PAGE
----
On Wednesday, September 11, the National Alliance for Public Charter Schools honored eight African American leaders for raising the bar of excellence in public education and advancing student access to high-quality charter schools. The ceremony took place in Washington, D.C. in conjunction with the CBC Foundation’s 49th Annual Legislative Conference. The master of ceremonies for the event was Joe Gorham of 96.3 WHUR FM radio with music provided by DJ Flava of 93.9 WKYS FM radio. “8 Black Hands” also recorded a live podcast with awardees and special guests.
The award ceremony is sponsored by the National Alliance, Diverse Charter Schools Coalition, Education Reform Now, KIPP Foundation, National Charter Collaborative, The 74, NAACP-DC chapter, Progressive Policy Institute, UNCF and Walton Family Foundation.
“These African American leaders serve as role models to all of us and exemplify what it looks like to use your platform, whether it’s a political stage or passion for students, to put the needs of students first,” said Ron C. Rice, senior director of government relations at the National Alliance for Public Charter Schools. “There are 3.2 million charter school students across America that attend excellent public schools because of the education options these men and women have fought for.”
“I’ve always prioritized giving back through investing in public education and the rate at which Michigan was closing schools and opening jails was alarming,” said Jalen Rose, co-founder of the Jalen Rose Leadership Academy in Detroit, Michigan. “When it comes to educating students in our communities we need to lead from within. In my hometown there are so many decision makers that aren’t from Detroit, don’t live in Detroit and don’t have children in Detroit schools. How can we expect them to understand the needs of our students? This is just one of the reasons why I founded the Jalen Rose Leadership Academy in the neighborhood I grew up in.”
The inaugural Trailblazer Award, given to Jalen Rose, was created to honor an individual or group that is not traditionally involved in education but has made a commitment to use their celebrity, status, wealth and/or brand towards the advancement of the community.
Jalen has gone beyond a simple investment in a “one-off” program or event and has chosen the road less traveled; to invest in an educational institution that will endure past his own lifetime for generations to come.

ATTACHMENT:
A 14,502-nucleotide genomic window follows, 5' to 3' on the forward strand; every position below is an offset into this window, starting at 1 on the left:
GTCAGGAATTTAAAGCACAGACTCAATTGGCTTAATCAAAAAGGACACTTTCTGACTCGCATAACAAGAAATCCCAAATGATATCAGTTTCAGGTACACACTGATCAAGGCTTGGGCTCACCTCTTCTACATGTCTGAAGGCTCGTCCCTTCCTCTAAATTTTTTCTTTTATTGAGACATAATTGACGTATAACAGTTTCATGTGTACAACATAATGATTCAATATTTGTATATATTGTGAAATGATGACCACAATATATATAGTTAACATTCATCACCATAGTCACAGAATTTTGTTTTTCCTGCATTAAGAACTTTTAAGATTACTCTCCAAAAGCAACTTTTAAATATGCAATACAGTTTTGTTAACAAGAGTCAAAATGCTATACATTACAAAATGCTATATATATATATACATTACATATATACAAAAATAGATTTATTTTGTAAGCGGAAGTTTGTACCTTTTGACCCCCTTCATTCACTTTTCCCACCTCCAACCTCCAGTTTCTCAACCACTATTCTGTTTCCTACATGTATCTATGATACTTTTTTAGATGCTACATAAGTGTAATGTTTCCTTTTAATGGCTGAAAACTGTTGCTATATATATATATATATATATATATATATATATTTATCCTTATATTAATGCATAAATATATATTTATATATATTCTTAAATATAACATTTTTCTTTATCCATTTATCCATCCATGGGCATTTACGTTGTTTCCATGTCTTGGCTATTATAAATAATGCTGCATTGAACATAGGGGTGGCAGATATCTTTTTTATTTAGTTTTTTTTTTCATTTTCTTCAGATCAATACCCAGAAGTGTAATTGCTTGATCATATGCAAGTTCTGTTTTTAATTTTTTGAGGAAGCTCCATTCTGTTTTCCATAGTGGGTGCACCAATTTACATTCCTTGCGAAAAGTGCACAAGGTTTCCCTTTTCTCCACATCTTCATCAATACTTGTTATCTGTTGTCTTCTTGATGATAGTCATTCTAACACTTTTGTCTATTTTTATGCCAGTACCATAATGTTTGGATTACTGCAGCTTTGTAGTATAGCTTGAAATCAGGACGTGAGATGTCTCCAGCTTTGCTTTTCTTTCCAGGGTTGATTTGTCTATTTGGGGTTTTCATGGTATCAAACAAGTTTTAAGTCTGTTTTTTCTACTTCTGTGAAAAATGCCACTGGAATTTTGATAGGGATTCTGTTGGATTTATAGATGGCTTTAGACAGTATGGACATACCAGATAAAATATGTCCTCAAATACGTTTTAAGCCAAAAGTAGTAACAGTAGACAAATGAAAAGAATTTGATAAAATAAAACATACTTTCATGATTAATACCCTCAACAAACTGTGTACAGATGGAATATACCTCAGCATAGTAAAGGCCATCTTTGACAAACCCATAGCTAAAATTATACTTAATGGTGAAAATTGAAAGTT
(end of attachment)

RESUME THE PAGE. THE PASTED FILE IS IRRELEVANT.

The National Charter Leadership Award honors African American charter school leaders and members of Congress who are spearheading the movement to offer parents and students high-quality public-school options. We specifically determine which school leaders receive the award based on their impact on students, their community, and being an exemplary model for the charter school sector.
Awardees from Wednesday’s ceremony were:
U.S. Representative William Lacy Clay (D-MO)
Congressman Clay has been a supporter of high-quality charter schools since he co-sponsored the bill as a state legislator to create Missouri’s charter school law.
U.S. Representative Donald Payne, Jr. (D-NJ)
Congressman Payne has supported increased federal funding dedicated to the expansion and replication of high-performing charter school models and schools that work.
U.S. Representative Sheila Jackson Lee (D-TX)
Congresswoman Jackson Lee has been at the forefront of ensuring the nearly 20,000 charter school students in her district receive the same support that traditional district schools do.
Jalen Rose: Jalen Rose Leadership Academy (MI)
Jalen is the recipient of the Trailblazer Award. He has used his celebrity status to found a school in his community that graduates 100 percent of their students and gets them all accepted into college.
Michael Carter: Jalen Rose Leadership Academy (MI)
Michael uses his skills as a businessman to prepare young minds for careers, not just jobs. Michael models how businesses should invest their talents in raising up students in urban communities.
Dominique Lee: BRICK Charter Schools (NJ)
Dominique has worked his way from teacher, to education policy expert, to charter school leader to the CEO of New Jersey’s first African American-led charter management organization.
Tysie McDowell-Ray: Crossroads Charter Schools (MO)
Tysie has built a school with innovation as its cornerstone. She received federal Charter School Program dollars based on her school’s performance and proven ability to close the achievement gap.
Lagra Newman: Purpose Preparatory Academy Charter School (TN)
Lagra is a shining example of a model millennial school leader in the 21st She runs one of the best performing schools in Nashville, Tennessee.